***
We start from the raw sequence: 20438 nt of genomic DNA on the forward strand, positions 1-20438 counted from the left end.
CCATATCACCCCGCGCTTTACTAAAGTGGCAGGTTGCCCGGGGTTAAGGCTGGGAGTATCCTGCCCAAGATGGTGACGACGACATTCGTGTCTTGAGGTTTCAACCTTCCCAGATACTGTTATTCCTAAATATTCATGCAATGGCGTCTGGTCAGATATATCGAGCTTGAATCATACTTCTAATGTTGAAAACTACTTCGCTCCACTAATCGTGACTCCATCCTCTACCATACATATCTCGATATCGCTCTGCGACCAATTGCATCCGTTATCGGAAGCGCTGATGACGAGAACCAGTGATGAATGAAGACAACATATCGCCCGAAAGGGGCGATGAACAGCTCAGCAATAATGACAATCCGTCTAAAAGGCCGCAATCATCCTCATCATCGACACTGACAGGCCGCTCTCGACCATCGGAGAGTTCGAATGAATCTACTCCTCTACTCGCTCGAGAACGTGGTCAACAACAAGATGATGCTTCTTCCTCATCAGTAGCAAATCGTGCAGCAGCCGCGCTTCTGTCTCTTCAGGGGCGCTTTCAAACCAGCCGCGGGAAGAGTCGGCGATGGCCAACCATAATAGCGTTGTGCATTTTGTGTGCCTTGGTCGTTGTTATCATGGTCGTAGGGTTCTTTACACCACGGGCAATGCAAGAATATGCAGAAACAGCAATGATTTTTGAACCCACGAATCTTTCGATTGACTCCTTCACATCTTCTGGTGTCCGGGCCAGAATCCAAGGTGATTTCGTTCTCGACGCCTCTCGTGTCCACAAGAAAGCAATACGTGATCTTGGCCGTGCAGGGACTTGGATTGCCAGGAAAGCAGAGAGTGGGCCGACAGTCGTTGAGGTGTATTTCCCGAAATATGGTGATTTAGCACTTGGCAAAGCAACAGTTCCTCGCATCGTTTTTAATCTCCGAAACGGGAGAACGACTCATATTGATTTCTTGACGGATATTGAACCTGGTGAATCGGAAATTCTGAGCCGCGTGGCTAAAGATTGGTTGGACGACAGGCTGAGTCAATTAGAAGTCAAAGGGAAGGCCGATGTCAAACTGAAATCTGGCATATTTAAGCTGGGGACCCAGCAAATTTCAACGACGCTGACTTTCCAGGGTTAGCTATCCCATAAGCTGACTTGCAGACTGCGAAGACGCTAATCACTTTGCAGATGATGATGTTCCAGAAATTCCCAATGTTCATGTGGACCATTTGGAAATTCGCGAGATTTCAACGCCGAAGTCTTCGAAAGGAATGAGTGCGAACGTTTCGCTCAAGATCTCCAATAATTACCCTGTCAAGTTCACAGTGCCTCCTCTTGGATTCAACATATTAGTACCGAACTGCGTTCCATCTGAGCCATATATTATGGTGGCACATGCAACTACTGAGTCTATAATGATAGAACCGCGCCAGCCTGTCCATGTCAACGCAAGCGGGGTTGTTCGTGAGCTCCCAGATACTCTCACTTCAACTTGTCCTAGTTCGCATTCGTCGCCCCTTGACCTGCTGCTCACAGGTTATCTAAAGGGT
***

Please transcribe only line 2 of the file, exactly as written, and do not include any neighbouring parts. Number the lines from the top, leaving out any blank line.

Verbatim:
CCATATCACCCCGCGCTTTACTAAAGTGGCAGGTTGCCCGGGGTTAAGGCTGGGAGTATCCTGCCCAAGATGGTGACGACGACATTCGTGTCTTGAGGTTTCAACCTTCCCAGATACTGTTATTCCTAAATATTCATGCAATGGCGTCTGGTCAGATATATCGAGCTTGAATCATACTTCTAATGTTGAAAACTACTTCGCTCCACTAATCGTGACTCCATCCTCTACCATACATATCTCGATATCGCTCTGCGACCAATTGCATCCGTTATCGGAAGCGCTGATGACGAGAACCAGTGATGAATGAAGACAACATATCGCCCGAAAGGGGCGATGAACAGCTCAGCAATAATGACAATCCGTCTAAAAGGCCGCAATCATCCTCATCATCGACACTGACAGGCCGCTCTCGACCATCGGAGAGTTCGAATGAATCTACTCCTCTACTCGCTCGAGAACGTGGTCAACAACAAGATGATGCTTCTTCCTCATCAGTAGCAAATCGTGCAGCAGCCGCGCTTCTGTCTCTTCAGGGGCGCTTTCAAACCAGCCGCGGGAAGAGTCGGCGATGGCCAACCATAATAGCGTTGTGCATTTTGTGTGCCTTGGTCGTTGTTATCATGGTCGTAGGGTTCTTTACACCACGGGCAATGCAAGAATATGCAGAAACAGCAATGATTTTTGAACCCACGAATCTTTCGATTGACTCCTTCACATCTTCTGGTGTCCGGGCCAGAATCCAAGGTGATTTCGTTCTCGACGCCTCTCGTGTCCACAAGAAAGCAATACGTGATCTTGGCCGTGCAGGGACTTGGATTGCCAGGAAAGCAGAGAGTGGGCCGACAGTCGTTGAGGTGTATTTCCCGAAATATGGTGATTTAGCACTTGGCAAAGCAACAGTTCCTCGCATCGTTTTTAATCTCCGAAACGGGAGAACGACTCATATTGATTTCTTGACGGATATTGAACCTGGTGAATCGGAAATTCTGAGCCGCGTGGCTAAAGATTGGTTGGACGACAGGCTGAGTCAATTAGAAGTCAAAGGGAAGGCCGATGTCAAACTGAAATCTGGCATATTTAAGCTGGGGACCCAGCAAATTTCAACGACGCTGACTTTCCAGGGTTAGCTATCCCATAAGCTGACTTGCAGACTGCGAAGACGCTAATCACTTTGCAGATGATGATGTTCCAGAAATTCCCAATGTTCATGTGGACCATTTGGAAATTCGCGAGATTTCAACGCCGAAGTCTTCGAAAGGAATGAGTGCGAACGTTTCGCTCAAGATCTCCAATAATTACCCTGTCAAGTTCACAGTGCCTCCTCTTGGATTCAACATATTAGTACCGAACTGCGTTCCATCTGAGCCATATATTATGGTGGCACATGCAACTACTGAGTCTATAATGATAGAACCGCGCCAGCCTGTCCATGTCAACGCAAGCGGGGTTGTTCGTGAGCTCCCAGATACTCTCACTTCAACTTGTCCTAGTTCGCATTCGTCGCCCCTTGACCTGCTGCTCACAGGTTATCTAAAGGGT